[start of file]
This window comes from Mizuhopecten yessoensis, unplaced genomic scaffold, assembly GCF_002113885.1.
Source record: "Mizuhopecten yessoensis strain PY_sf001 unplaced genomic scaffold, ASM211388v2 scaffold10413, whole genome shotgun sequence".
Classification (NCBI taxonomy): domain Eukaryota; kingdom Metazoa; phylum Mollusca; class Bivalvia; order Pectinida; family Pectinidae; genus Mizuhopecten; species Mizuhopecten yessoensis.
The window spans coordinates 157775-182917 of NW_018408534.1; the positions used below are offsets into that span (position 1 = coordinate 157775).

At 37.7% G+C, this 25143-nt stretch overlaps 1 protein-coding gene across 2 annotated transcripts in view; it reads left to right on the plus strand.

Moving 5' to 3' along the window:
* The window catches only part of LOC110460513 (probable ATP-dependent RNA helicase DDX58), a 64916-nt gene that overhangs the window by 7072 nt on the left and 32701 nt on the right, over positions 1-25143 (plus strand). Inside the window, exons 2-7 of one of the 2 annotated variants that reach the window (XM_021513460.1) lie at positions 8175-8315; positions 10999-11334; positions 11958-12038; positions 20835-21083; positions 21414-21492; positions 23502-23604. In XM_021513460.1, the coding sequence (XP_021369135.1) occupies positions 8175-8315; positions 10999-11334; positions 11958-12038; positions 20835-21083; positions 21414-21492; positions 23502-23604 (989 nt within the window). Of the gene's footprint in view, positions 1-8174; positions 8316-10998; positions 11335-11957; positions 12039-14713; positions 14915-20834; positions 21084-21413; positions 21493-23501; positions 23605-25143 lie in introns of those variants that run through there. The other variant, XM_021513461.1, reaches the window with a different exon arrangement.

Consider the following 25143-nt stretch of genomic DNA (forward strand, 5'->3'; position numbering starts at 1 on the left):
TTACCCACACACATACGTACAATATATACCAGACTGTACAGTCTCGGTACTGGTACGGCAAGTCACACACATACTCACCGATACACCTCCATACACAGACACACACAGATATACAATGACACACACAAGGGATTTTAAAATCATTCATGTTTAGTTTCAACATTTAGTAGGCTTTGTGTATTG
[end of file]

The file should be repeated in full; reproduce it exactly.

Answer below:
This window comes from Mizuhopecten yessoensis, unplaced genomic scaffold, assembly GCF_002113885.1.
Source record: "Mizuhopecten yessoensis strain PY_sf001 unplaced genomic scaffold, ASM211388v2 scaffold10413, whole genome shotgun sequence".
Classification (NCBI taxonomy): domain Eukaryota; kingdom Metazoa; phylum Mollusca; class Bivalvia; order Pectinida; family Pectinidae; genus Mizuhopecten; species Mizuhopecten yessoensis.
The window spans coordinates 157775-182917 of NW_018408534.1; the positions used below are offsets into that span (position 1 = coordinate 157775).

At 37.7% G+C, this 25143-nt stretch overlaps 1 protein-coding gene across 2 annotated transcripts in view; it reads left to right on the plus strand.

Moving 5' to 3' along the window:
* The window catches only part of LOC110460513 (probable ATP-dependent RNA helicase DDX58), a 64916-nt gene that overhangs the window by 7072 nt on the left and 32701 nt on the right, over positions 1-25143 (plus strand). Inside the window, exons 2-7 of one of the 2 annotated variants that reach the window (XM_021513460.1) lie at positions 8175-8315; positions 10999-11334; positions 11958-12038; positions 20835-21083; positions 21414-21492; positions 23502-23604. In XM_021513460.1, the coding sequence (XP_021369135.1) occupies positions 8175-8315; positions 10999-11334; positions 11958-12038; positions 20835-21083; positions 21414-21492; positions 23502-23604 (989 nt within the window). Of the gene's footprint in view, positions 1-8174; positions 8316-10998; positions 11335-11957; positions 12039-14713; positions 14915-20834; positions 21084-21413; positions 21493-23501; positions 23605-25143 lie in introns of those variants that run through there. The other variant, XM_021513461.1, reaches the window with a different exon arrangement.

Consider the following 25143-nt stretch of genomic DNA (forward strand, 5'->3'; position numbering starts at 1 on the left):
TTACCCACACACATACGTACAATATATACCAGACTGTACAGTCTCGGTACTGGTACGGCAAGTCACACACATACTCACCGATACACCTCCATACACAGACACACACAGATATACAATGACACACACAAGGGATTTTAAAATCATTCATGTTTAGTTTCAACATTTAGTAGGCTTTGTGTATTG